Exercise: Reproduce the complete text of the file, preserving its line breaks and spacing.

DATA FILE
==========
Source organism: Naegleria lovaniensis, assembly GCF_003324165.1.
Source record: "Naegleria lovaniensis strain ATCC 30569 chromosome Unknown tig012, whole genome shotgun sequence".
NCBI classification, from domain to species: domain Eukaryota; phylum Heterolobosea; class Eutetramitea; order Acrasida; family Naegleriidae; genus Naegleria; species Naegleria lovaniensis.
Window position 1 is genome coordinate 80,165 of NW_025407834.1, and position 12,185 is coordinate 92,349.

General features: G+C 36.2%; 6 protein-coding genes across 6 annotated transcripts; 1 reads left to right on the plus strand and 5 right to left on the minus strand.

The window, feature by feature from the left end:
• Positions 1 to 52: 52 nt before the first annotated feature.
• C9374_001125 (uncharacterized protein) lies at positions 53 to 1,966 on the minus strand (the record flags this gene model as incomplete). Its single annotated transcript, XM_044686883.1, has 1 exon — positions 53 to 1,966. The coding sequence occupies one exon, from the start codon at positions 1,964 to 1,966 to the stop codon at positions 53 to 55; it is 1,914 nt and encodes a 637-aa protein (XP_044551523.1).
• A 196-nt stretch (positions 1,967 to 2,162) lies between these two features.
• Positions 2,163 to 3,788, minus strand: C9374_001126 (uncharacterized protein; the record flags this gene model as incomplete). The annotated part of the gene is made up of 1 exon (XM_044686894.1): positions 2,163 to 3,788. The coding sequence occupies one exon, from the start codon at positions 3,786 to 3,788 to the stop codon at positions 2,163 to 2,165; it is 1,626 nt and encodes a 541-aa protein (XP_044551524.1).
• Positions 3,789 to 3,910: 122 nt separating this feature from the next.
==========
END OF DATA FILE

Source organism: Naegleria lovaniensis, assembly GCF_003324165.1.
Source record: "Naegleria lovaniensis strain ATCC 30569 chromosome Unknown tig012, whole genome shotgun sequence".
NCBI classification, from domain to species: domain Eukaryota; phylum Heterolobosea; class Eutetramitea; order Acrasida; family Naegleriidae; genus Naegleria; species Naegleria lovaniensis.
Window position 1 is genome coordinate 80,165 of NW_025407834.1, and position 12,185 is coordinate 92,349.

General features: G+C 36.2%; 6 protein-coding genes across 6 annotated transcripts; 1 reads left to right on the plus strand and 5 right to left on the minus strand.

The window, feature by feature from the left end:
• Positions 1 to 52: 52 nt before the first annotated feature.
• C9374_001125 (uncharacterized protein) lies at positions 53 to 1,966 on the minus strand (the record flags this gene model as incomplete). Its single annotated transcript, XM_044686883.1, has 1 exon — positions 53 to 1,966. The coding sequence occupies one exon, from the start codon at positions 1,964 to 1,966 to the stop codon at positions 53 to 55; it is 1,914 nt and encodes a 637-aa protein (XP_044551523.1).
• A 196-nt stretch (positions 1,967 to 2,162) lies between these two features.
• Positions 2,163 to 3,788, minus strand: C9374_001126 (uncharacterized protein; the record flags this gene model as incomplete). The annotated part of the gene is made up of 1 exon (XM_044686894.1): positions 2,163 to 3,788. The coding sequence occupies one exon, from the start codon at positions 3,786 to 3,788 to the stop codon at positions 2,163 to 2,165; it is 1,626 nt and encodes a 541-aa protein (XP_044551524.1).
• Positions 3,789 to 3,910: 122 nt separating this feature from the next.